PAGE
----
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Daily Current affairs 7 January 2019

UPSC - Daily Current Affair

India gets first witness protection scheme

The News

  • The Supreme Court today approved the Centre's draft witness protection scheme

 

Background

  • In 2003, Justice V Malimath Committee on criminal justice system had recommended enacting a separate witness protection law.
  • In 2006, the Law Commission of India, in its 198th report, provided for a draft witness protection law.
  • In the recent time, the issue of witness protection scheme had cropped up earlier when the top court was hearing a public interest litigation (PIL) seeking protection for witnesses in rape cases involving Asaram Bapu.
  • In April this year, the Centre had informed the top court that it had framed a draft witness protection scheme and it was circulated among the states and Union Territories administration for comments.
  • The court had asked the Centre to finalise the scheme after getting response from the states and Union Territories.
  • On November 19, Attorney General told the top court that the scheme has been finalized and would be made into a law "in due course", but till then the court should direct the states to start implementing it.
  • The Court has now approved the scheme ad ordered the states to implement it till a legislation comes.

 

Highlights of the witness protection scheme

  • The Court has made some changes in the scheme and approved it.
  • It asked all the states to implement it till Parliament comes out with legislation.
  • The draft of the Witness Protection Scheme, 2018 states that it is the first attempt at the national-level to holistically provide for the protection of the witnesses.
  • The draft witness protection scheme has beenfinalised in consultation with the National Legal Services Authority (NALSA) and Bureau of Police Research and Development (BPRD):
    • It has three categories of witnesses based on the threat perception.
    • The types of protection measures envisaged under the scheme are to be applied in proportion to the threat.
    • They are not expected to go on for infinite time, but are expected to be for a specific duration on need basis which is to be reviewed regularly.
    • There should be safeguards that witnesses and accused do not come face to face during investigation or trial.
    • Adequate security measures should be there for the safety of the witnesses and all possible steps should be taken for expeditious completion of the trial of cases.
    • The scheme provides for identity protection and giving a new identity to the witness.
    • As per the scheme, police escort will be provided to witnesses who are threatened and, if needed, they would be relocated to a safe house.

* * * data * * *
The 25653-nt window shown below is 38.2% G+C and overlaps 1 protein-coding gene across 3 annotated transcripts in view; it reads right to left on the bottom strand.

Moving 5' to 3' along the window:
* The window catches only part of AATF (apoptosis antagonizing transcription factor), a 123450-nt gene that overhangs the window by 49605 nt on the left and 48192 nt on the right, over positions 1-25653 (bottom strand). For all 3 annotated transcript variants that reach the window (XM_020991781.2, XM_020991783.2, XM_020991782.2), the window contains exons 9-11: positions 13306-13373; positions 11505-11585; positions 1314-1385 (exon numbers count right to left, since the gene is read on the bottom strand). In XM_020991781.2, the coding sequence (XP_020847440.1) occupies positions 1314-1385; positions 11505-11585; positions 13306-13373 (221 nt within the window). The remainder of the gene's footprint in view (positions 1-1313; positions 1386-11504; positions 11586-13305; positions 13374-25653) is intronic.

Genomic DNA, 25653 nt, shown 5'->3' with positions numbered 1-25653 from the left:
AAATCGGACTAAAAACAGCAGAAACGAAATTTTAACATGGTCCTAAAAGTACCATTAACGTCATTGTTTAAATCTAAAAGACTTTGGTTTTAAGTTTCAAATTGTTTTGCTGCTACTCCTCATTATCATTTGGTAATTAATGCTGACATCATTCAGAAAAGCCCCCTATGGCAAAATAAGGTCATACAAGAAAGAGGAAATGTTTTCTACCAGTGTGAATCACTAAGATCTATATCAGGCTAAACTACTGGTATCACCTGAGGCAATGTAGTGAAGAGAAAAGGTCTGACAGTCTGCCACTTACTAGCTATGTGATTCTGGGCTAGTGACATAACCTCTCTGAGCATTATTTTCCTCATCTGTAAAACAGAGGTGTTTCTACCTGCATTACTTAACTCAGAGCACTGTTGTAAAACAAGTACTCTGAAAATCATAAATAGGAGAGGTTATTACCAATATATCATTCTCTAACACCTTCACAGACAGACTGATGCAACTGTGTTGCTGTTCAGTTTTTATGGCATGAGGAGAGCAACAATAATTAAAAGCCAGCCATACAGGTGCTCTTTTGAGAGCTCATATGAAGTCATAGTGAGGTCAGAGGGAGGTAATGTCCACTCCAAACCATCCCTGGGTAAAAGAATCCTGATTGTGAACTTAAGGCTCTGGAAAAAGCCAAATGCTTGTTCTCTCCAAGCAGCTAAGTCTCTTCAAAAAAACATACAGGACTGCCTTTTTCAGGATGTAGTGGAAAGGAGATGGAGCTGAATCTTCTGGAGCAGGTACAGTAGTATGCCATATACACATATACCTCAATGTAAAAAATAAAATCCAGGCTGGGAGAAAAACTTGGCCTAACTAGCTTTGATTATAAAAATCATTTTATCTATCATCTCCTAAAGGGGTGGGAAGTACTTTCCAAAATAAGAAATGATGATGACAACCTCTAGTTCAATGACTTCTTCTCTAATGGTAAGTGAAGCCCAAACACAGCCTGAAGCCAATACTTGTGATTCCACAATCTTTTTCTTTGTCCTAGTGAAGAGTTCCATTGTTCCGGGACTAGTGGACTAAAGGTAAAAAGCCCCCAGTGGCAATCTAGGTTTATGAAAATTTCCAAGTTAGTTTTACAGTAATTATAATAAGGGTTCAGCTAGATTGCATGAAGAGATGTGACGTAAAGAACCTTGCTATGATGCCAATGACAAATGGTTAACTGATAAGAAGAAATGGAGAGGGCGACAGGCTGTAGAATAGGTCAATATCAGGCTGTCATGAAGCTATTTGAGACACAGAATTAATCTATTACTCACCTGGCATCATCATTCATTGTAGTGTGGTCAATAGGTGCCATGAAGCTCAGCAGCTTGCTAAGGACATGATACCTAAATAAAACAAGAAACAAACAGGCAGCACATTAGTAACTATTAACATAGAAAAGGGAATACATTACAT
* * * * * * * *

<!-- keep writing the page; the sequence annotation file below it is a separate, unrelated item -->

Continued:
• SC directed that witness deposition complexes be set up in all district courts by the states and union territories within a year.
    • Also says mails and phone calls of the witnesses would be monitored to trace the person threatening them.
    • It said a separate witness protection fund will be created in each state to meet the expenses incurred under the scheme.

 

 

Need for witness protection

  • Victimization of witnesses is a harsh reality, particularly, in those cases where the accused persons/criminals are tried for heinous offences.
  • Moreover, where the accused persons are influential persons or in a dominating position that they make attempts to terrorise or intimidate the witnesses because of which these witnesses either avoid coming to courts or refrain from deposing truthfully.
  • This unfortunate situation prevails because of the reason that the state has not undertaken any protective measure to ensure the safety of these witnesses.
  • All this has created problems of low convictions in India.
  • This has serious repercussions for the criminal justice system itself.
  • On the one hand, it is to be ensured that no innocent person is convicted and thereby deprived of his liberty; it is of equal importance to ensure, on the other hand, that victims of crime get justice by punishing the offender.
  • In this whole process, protection of witnesses assumes significance to enable them to depose fearlessly and truthfully.

 

Status of Witness protection in India and other countries

  • Section 195 A of the Indian Penal Code deals with witness protection.
  • Countries such as USA, United Kingdom, China, Italy, Canada, Hong Kong and Ireland have witness protection scheme.

 

Significance of the approved scheme

  • The witnesses, being eyes and ears of justice, play an important role in bringing perpetrators of crime to justice.
  • This scheme attempts at ensuring that witnesses receive appropriate and adequate protection.
  • This will go a long way in strengthening the criminal justice system in the country and will consequently enhance national security scenario